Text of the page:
Working in electrology in Hawaii involves using potentially dangerous equipment on sensitive parts of the body, so you must be fully trained in this field before you begin working with clients independently. The Department of Professional & Vocational Licensing in Hawaii requires you to complete a training course of no fewer than 600 hours and pass a rigorous exam before working as an electrologist. Early in your Hawaii Electrology program, you will tackle important parts of electrolysis theory like cytology, dermatology, histology, hair structure and growth, and hair regrowth. You may also discuss Hawaii laws for electrolysis; this covers informed consent, knowing when you can and cannot perform electrolysis on a patient, and the paperwork that must be filled out for every patient. From there, you can begin working with the equipment used in electrolysis. After getting familiar with tools and how to use them, you start practicing with them. You may get to work with patients after observing the procedures, practicing on mannequins, and demonstrating your theoretical knowledge.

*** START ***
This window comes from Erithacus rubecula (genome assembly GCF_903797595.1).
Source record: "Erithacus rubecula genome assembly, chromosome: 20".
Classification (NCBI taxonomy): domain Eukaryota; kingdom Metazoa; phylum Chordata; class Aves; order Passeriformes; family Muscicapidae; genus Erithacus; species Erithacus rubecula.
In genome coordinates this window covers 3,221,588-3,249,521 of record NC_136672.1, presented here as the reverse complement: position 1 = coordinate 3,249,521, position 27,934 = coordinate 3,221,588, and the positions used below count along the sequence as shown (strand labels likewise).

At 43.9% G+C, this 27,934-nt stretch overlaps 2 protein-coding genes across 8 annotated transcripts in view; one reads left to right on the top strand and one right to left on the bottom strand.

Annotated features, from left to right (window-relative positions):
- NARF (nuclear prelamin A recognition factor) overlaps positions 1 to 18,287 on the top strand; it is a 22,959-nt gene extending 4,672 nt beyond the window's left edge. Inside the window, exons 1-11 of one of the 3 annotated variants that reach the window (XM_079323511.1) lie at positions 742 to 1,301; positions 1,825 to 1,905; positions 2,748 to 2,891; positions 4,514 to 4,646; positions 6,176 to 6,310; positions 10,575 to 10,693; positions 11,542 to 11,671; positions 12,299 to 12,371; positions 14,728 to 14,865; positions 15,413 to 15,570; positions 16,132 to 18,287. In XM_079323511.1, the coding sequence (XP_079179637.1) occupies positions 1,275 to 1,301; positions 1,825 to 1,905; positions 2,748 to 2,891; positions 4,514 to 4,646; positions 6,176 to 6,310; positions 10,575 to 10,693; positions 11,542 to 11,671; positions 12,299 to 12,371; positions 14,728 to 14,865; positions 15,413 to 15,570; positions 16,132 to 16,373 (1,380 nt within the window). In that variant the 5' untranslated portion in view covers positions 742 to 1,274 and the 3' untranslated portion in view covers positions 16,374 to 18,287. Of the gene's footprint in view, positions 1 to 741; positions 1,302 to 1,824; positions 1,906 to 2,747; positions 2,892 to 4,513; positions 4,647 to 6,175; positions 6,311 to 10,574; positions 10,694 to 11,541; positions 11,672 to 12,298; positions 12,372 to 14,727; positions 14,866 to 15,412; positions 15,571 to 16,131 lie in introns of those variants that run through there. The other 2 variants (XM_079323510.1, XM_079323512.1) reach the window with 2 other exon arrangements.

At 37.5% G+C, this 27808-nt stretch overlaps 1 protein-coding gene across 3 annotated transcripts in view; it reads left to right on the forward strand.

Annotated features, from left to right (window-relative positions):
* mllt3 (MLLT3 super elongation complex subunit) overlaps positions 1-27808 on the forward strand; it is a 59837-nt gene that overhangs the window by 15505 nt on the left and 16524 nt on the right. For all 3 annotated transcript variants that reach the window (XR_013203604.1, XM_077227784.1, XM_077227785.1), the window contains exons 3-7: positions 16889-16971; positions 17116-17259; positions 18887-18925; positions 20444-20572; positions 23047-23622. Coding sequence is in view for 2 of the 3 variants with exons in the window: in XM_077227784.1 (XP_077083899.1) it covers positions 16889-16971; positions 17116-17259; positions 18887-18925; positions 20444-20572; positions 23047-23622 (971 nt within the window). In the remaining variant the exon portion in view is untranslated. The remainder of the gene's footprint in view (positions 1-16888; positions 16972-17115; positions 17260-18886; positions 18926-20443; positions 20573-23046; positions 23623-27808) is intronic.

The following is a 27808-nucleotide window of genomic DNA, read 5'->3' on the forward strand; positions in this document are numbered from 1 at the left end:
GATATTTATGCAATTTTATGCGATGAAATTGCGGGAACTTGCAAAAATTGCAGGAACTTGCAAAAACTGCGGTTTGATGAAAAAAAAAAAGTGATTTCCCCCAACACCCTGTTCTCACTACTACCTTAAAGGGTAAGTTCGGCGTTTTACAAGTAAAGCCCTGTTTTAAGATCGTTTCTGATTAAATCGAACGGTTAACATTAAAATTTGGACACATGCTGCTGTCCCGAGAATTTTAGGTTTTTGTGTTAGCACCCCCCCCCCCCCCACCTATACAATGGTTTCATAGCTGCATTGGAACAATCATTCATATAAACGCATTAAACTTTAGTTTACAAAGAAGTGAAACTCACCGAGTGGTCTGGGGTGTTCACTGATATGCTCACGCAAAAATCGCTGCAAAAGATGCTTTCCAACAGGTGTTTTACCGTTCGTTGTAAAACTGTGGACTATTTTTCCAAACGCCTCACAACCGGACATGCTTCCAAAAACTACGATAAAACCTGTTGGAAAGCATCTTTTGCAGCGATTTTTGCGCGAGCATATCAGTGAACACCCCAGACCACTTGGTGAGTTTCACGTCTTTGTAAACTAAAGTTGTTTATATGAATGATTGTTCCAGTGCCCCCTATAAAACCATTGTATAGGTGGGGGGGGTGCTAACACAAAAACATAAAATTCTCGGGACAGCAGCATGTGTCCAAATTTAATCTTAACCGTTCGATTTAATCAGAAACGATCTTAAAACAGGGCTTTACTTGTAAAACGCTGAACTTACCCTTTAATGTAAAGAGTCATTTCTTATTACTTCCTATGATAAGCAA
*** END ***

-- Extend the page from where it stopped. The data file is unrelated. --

License Renewal

2 Years

License renewal period

0 Hours

Continuing education required

In Hawaii, the Department of Commerce and Consumer Affairs regulates electrology licensing in accordance with the standards of the American Electrology Association. If you complete the requirements to be an electrologist in this state, you must renew by December 31st every even-numbered year. The fee for renewing your license is currently $196. Hawaii does not require professions complete continuing education units to maintain their electrology license. But they are great ways to keep up with the latest technology and regulations for this field.

Hawaii Electrology Careers


Average yearly salary for electrology in Hawaii